Next is "The Flag of the World" - where we find out why suicide is so bad, and we hear echoes from The Man Who Was Thursday - and, therefore, we also hear about martyrs. We shall get a tiny taste of the God's-eye view of creation, as we hear that "A poet is so separate from his poem that he himself speaks of it as a little thing he has 'thrown off'." - Again, from Jaki I learned a deeper truth here, because the Hebrew bara used for the verb "create" has a sense of hacking or chopping off.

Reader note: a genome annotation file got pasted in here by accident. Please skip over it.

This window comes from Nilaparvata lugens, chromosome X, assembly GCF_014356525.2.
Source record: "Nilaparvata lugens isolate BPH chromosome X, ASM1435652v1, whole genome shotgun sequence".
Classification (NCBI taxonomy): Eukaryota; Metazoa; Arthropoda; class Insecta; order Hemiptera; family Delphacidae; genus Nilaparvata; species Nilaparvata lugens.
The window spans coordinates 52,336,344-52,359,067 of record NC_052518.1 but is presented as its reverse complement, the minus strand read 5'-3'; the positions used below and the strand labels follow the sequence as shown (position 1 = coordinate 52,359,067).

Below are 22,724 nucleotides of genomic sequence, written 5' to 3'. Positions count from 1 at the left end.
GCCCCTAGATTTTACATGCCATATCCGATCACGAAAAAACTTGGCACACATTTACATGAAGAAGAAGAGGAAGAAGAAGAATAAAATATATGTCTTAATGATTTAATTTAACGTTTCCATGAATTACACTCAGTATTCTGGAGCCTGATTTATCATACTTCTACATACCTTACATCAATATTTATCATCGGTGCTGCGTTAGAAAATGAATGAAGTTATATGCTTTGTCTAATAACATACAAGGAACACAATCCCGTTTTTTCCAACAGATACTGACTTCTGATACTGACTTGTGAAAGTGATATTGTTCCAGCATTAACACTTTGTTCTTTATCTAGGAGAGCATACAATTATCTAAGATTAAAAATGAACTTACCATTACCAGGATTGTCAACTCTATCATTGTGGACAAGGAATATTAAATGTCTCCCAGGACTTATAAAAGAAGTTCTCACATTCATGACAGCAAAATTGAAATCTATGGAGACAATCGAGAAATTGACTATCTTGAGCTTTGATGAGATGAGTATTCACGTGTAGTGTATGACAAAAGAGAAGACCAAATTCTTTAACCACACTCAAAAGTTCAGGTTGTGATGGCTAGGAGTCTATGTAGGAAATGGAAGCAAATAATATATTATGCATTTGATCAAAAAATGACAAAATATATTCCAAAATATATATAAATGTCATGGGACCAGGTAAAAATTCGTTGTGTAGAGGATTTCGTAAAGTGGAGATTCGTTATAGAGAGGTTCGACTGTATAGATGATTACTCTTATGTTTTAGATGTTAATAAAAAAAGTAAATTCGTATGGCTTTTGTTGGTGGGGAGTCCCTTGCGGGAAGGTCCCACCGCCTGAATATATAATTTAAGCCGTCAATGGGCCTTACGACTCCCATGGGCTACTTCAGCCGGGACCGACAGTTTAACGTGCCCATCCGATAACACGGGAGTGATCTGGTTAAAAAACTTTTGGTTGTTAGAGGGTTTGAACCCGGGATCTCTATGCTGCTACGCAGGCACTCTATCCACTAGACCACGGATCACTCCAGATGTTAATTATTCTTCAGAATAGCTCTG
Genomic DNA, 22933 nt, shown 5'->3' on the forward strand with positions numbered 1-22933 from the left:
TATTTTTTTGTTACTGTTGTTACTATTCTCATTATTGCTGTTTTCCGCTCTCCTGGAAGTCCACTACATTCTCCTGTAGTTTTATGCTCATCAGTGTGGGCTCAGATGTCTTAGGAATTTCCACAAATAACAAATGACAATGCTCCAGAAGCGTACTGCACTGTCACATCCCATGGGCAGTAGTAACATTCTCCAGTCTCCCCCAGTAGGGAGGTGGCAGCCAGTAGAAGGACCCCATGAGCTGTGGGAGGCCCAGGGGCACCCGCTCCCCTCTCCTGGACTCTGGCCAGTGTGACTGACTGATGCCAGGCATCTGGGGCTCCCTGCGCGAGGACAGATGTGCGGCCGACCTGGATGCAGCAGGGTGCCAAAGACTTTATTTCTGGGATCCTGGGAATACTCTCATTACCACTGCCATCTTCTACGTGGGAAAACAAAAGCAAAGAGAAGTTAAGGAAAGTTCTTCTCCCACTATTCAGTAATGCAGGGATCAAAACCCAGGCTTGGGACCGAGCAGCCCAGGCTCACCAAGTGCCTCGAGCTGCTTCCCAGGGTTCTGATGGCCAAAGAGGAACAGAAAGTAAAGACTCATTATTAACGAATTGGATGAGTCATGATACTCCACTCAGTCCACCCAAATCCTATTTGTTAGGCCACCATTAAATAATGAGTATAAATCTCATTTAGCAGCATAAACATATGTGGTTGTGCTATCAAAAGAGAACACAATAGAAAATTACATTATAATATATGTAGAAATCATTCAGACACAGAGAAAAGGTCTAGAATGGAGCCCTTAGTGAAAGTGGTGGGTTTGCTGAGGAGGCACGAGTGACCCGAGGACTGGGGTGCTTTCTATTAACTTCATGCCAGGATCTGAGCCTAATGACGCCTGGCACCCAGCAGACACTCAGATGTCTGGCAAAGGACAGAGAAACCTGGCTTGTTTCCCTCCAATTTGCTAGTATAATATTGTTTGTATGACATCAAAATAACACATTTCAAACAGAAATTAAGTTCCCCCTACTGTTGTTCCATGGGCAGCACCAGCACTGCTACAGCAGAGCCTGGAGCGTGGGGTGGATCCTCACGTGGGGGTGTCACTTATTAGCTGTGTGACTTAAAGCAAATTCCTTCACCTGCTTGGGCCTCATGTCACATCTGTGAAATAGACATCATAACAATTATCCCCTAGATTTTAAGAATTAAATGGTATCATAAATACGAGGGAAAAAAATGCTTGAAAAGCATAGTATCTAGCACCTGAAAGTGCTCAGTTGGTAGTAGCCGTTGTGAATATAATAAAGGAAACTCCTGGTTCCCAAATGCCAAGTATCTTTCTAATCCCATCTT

Then comes "The Paradoxes of Christianity" - which begins, oddly enough, with even more about science. (And here you thought it was about theology?) But attend: "When once one believes in a creed, one is proud of its complexity, as scientists are proud of the complexity of science. It shows how rich it is in discoveries. If it is right at all, it is a compliment to say that it's elaborately right. A stick might fit a hole or a stone a hollow by accident. But a key and a lock are both complex. And if a key fits a lock, you know it is the right key." [CW1:287] I know, I know - GKC's not getting into the Petrine Commission... not quite yet. But if you want more on that, you can find it in GKC's The Everlasting Man see CW2:346 et seq. (Also see Jaki's The Keys of the Kingdom for more details.) We shall also see something which provides a striking scene in none other than The Phantom Tollbooth - but I must not spoil it for you. (See if you are able to spot it for yourself!)